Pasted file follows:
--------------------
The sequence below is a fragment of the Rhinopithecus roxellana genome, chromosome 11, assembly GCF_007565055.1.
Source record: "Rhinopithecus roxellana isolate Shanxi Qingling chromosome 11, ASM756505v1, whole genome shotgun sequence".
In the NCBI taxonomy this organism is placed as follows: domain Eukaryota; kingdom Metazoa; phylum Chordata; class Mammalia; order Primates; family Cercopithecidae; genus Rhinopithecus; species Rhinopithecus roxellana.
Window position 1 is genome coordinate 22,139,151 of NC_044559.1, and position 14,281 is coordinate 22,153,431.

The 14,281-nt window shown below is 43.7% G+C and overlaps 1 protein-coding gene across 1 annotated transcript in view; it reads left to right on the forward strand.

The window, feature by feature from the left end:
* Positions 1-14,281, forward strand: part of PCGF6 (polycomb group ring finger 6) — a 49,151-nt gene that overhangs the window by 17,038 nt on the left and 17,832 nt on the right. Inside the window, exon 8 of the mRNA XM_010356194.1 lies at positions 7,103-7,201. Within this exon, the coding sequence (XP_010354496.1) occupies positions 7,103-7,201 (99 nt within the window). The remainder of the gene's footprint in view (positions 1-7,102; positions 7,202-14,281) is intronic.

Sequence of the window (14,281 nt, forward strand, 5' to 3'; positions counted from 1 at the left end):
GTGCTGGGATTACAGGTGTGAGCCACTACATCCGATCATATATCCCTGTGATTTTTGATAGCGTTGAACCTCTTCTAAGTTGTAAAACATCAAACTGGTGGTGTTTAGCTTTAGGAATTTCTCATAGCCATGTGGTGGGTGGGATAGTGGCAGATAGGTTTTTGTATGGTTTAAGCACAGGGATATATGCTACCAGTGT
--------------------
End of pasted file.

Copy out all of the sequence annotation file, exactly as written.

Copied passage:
The sequence below is a fragment of the Rhinopithecus roxellana genome, chromosome 11, assembly GCF_007565055.1.
Source record: "Rhinopithecus roxellana isolate Shanxi Qingling chromosome 11, ASM756505v1, whole genome shotgun sequence".
In the NCBI taxonomy this organism is placed as follows: domain Eukaryota; kingdom Metazoa; phylum Chordata; class Mammalia; order Primates; family Cercopithecidae; genus Rhinopithecus; species Rhinopithecus roxellana.
Window position 1 is genome coordinate 22,139,151 of NC_044559.1, and position 14,281 is coordinate 22,153,431.

The 14,281-nt window shown below is 43.7% G+C and overlaps 1 protein-coding gene across 1 annotated transcript in view; it reads left to right on the forward strand.

The window, feature by feature from the left end:
* Positions 1-14,281, forward strand: part of PCGF6 (polycomb group ring finger 6) — a 49,151-nt gene that overhangs the window by 17,038 nt on the left and 17,832 nt on the right. Inside the window, exon 8 of the mRNA XM_010356194.1 lies at positions 7,103-7,201. Within this exon, the coding sequence (XP_010354496.1) occupies positions 7,103-7,201 (99 nt within the window). The remainder of the gene's footprint in view (positions 1-7,102; positions 7,202-14,281) is intronic.

Sequence of the window (14,281 nt, forward strand, 5' to 3'; positions counted from 1 at the left end):
GTGCTGGGATTACAGGTGTGAGCCACTACATCCGATCATATATCCCTGTGATTTTTGATAGCGTTGAACCTCTTCTAAGTTGTAAAACATCAAACTGGTGGTGTTTAGCTTTAGGAATTTCTCATAGCCATGTGGTGGGTGGGATAGTGGCAGATAGGTTTTTGTATGGTTTAAGCACAGGGATATATGCTACCAGTGT